Tires 101 - Why Two New Tires ALWAYS Go On The Rear

13 Dec.,2022


Taxi Tyres

There are times when you only need two tires.

All-wheel drive vehicles need special considerations, but for most cars, vans, SUV's and trucks, as long as the tires are the same type, rating, and size, there's no reason you shouldn't replace just 2 tires, just make sure they go on the rear!

Worn tires can't evacuate enough water, slush, and snow through the tread allowing them to literally "float" above the road surface.

If the best tires are on the front, it allows the rear axle to hydroplane, float, and skid, which even for the most skilled driver is hard to control on a front-wheel-drive.

I experienced this first-hand at Continental's test track in Uvalde, Texas, driving around a circular track with two new tires on the front of a Honda Accord and 10 years later, I still remember the helplessness I felt with a rear-wheel spin-out. (So glad I was on a test track and not the I-95 exit ramp on a rainy day!)

in the tire-world, there's no "even if" or "but" to this one, because we all agree that whether you drive a front-, rear- or all-wheel-drive car, truck, or SUV, the new tires always go on the rear.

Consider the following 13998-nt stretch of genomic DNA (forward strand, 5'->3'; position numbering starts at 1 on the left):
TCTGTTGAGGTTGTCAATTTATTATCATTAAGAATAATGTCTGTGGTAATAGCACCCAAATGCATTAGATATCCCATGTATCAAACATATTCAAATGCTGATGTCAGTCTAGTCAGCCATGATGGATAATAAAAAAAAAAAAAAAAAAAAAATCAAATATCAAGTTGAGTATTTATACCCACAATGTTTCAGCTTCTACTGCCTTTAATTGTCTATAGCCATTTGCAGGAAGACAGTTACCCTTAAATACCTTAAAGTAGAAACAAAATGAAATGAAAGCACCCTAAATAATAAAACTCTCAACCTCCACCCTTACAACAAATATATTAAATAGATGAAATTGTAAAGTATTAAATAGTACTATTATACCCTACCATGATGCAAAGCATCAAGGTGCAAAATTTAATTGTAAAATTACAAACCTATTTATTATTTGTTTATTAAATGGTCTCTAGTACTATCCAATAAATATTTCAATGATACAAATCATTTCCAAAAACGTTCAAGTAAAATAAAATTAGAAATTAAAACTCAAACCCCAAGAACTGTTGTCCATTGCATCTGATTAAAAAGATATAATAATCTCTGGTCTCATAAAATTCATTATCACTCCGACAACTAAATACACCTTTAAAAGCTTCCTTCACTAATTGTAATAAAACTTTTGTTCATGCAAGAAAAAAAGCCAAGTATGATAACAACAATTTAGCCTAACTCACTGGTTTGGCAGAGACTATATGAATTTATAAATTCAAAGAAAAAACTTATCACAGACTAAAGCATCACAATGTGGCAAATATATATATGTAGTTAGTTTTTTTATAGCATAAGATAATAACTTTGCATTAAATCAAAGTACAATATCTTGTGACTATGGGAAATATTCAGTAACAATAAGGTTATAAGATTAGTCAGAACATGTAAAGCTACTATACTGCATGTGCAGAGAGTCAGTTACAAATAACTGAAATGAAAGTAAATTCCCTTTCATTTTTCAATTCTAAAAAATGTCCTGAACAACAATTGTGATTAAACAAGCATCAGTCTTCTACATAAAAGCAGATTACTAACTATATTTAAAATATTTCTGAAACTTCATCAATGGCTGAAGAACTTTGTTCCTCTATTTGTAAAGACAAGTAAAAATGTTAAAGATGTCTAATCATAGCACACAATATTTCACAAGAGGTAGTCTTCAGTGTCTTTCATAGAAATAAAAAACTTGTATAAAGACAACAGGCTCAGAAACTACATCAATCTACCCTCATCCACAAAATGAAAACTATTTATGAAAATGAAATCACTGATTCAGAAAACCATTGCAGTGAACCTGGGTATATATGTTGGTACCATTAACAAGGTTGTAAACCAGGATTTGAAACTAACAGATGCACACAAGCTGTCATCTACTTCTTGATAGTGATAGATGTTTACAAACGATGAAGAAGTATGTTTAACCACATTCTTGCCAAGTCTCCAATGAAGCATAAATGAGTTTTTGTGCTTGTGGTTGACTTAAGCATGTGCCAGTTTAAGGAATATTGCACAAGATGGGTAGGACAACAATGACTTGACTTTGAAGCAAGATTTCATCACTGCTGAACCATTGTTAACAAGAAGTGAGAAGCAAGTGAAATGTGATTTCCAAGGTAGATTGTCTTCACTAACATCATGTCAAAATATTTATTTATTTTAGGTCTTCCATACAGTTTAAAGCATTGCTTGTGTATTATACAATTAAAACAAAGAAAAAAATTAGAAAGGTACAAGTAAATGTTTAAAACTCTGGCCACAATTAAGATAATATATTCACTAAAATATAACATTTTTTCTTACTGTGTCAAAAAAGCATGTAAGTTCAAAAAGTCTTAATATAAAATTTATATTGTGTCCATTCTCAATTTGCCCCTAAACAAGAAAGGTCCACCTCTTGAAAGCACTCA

Watch this explainer video from Michelin...


Call or message me with any of your questions, concerns, and comments about tires...

It doesn't matter what you drive -- Car, van, SUV, performance, fleet, cargo van, taxi, livery, trailer, or 4x4, we have the tires and service you need, fast! You can get your winter tire swaps, tire storage, tire-studding, and internet tire installations here too.

For your convenience, most services can be done while you wait -- Relax in our comfortable waiting room with wi-fi, charging, coffee and refreshments.

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